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ARS Home » Southeast Area » Houma, Louisiana » Sugarcane Research » Research » Research Project #445846

Research Project: Nitrous Oxide, Methane, and Carbon Dioxide Soil Flux from Climate-Smart Sugarcane Production Systems in Louisiana

Location: Sugarcane Research

Project Number: 6052-13210-003-009-I
Project Type: Interagency Reimbursable Agreement

Start Date: Apr 5, 2024
End Date: Aug 31, 2031

Contribute to the Inflation Reduction Act Measurement Monitoring Reporting and Verification Action Area 2-Cropland through measurement of cropland methane and nitrous oxide emissions.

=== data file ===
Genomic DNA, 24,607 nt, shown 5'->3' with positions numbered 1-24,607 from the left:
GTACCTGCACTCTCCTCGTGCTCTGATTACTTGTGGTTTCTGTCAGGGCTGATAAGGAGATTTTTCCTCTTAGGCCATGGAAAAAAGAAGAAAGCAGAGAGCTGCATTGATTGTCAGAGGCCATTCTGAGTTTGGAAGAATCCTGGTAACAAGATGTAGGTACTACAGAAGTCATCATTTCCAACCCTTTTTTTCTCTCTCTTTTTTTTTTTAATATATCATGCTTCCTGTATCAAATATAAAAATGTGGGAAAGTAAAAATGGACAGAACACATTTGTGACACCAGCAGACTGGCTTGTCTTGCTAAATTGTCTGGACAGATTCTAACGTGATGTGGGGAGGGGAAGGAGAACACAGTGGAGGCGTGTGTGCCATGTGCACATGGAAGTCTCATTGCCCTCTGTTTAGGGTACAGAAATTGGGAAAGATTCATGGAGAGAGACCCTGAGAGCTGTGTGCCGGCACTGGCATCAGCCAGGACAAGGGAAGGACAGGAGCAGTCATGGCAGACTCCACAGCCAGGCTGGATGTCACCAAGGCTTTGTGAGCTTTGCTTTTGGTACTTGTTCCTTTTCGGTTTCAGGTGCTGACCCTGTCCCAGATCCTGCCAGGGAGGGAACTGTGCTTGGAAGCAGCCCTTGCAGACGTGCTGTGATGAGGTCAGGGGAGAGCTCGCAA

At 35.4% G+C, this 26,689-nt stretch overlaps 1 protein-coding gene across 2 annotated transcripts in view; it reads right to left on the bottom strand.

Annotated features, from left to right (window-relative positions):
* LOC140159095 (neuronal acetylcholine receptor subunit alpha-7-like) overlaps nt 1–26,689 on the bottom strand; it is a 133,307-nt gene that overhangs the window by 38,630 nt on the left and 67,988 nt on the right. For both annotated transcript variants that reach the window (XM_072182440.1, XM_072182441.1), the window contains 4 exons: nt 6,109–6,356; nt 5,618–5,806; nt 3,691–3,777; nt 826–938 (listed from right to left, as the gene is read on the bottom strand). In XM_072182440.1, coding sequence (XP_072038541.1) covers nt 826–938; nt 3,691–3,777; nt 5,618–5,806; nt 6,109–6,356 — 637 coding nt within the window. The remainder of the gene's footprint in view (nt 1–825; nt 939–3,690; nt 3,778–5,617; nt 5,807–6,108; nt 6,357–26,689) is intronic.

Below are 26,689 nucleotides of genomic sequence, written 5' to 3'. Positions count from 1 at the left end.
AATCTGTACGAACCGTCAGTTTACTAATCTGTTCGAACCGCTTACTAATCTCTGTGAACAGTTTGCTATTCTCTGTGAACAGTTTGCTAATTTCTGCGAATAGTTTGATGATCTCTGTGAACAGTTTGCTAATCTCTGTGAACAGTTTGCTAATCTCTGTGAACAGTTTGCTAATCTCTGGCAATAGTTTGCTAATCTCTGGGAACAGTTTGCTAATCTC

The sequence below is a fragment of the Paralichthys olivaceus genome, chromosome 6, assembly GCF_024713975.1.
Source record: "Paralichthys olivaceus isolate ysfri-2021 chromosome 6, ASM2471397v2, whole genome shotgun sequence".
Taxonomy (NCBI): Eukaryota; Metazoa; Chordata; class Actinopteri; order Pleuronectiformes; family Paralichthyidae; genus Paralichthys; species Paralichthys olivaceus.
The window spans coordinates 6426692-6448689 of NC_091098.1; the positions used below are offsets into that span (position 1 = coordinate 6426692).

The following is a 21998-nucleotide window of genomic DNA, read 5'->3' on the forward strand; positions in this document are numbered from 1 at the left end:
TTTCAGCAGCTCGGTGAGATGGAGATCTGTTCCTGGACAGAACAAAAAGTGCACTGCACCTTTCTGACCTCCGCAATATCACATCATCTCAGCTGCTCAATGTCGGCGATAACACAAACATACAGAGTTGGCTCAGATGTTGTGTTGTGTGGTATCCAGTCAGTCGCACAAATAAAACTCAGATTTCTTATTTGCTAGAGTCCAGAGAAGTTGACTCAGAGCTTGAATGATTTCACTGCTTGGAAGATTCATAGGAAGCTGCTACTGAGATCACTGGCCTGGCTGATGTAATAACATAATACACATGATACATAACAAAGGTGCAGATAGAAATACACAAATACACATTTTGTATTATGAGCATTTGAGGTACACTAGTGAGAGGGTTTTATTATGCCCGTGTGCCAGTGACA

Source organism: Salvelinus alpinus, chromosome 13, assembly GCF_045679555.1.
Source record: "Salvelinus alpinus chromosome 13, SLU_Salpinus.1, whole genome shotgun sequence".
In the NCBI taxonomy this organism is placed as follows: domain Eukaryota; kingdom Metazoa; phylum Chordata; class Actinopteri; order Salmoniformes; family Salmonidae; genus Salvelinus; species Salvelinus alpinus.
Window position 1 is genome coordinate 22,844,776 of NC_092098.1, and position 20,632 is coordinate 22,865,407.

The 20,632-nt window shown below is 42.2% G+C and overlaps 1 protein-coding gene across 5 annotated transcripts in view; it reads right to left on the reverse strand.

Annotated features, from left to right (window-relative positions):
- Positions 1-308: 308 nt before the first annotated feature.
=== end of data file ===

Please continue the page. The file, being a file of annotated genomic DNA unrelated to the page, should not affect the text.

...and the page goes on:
The SRU will monitor GHG emissions from sugarcane fields amended with biochar and starter fertilizer, and spring fertilizer management options. These practices represent climate-smart alternatives to traditional practices currently employed in the Louisiana sugarcane industry. Little data exist on GHG emissions from Louisiana sugarcane fields, an industry that encompasses over 510,000 acres across 22 parishes in south Louisiana. The bagasse-derived biochar is a locally sourced product. Each field test is 1 acre and was set up as a randomized complete block design with four replications, with biochar application as the main plot and starter fertilizer as the split plot. The biochar application rate is 2.0 tons per acre and starter fertilizer is 45 pounds of 13-13-13 per acre at planting. Plot harvest is conducted using a combine harvester with plot weights measured using a 5-ton dump wagon equipped with load-cells in the axle and tongue. A subsample of cut cane is collected using a billet sampler and is tested for sucrose concentration using the prebreaker-core press method. The product of plot yield (tons per acre) and stalk sucrose concentration (lbs. per ton) is field sucrose yield (lbs. per acre). These tests are managed by traditional sugarcane production practices including knife fertilizer on both sides of each row in mid-April, consisting of 100, 80, and 20 lbs. per acre of nitrogen, potassium, and sulfur, respectively, as UAN32, muriate of potash, and elemental sulfur. Beginning in the spring of 2024, we will install PVC rings into all plots and begin taking static chamber measurements of soil gas to test for nitrous oxide, methane, and carbon dioxide. Measurement frequency will be based on field operation (e.g., fertilizer application) as well as precipitation events. A second set of biochar field tests will be set up similar to above except (1) larger – 2 acres in size; and (2) will be modified to include another split plot level – conventional fertilizer application or coulter fertilizer application. In sugarcane, fertilizer is applied once in the spring once the crop is established. The growing sugarcane crop is off-bar cultivated earlier in the spring for weed control from the edges of the row through the wheel furrow to the adjacent row, leaving the top of the row and the growing sugarcane un-touched. Recently growers have used a coulter fertilizer application technique in sugarcane to deliver the fertilizer directly to the top of the row into the sugarcane crop. This contrasts to conventional application described above. The coulter method also eliminates a tillage event. The method places the fertilizer directly into the growing crop whereas knifing fertilizer on row sides does not, creating a scenario where nutrients may be lost due to less plant uptake. These tests will be planted in 2024 and 2025 with GHG measurements beginning in 2025 and 2026, respectively. The SRU also monitors carbon flux above the sugarcane farm using an eddy covariance tower. Additional measurements include 4-way solar radiation, air temperature and humidity, wind speed and direction, precipitation, and soil moisture and temperature.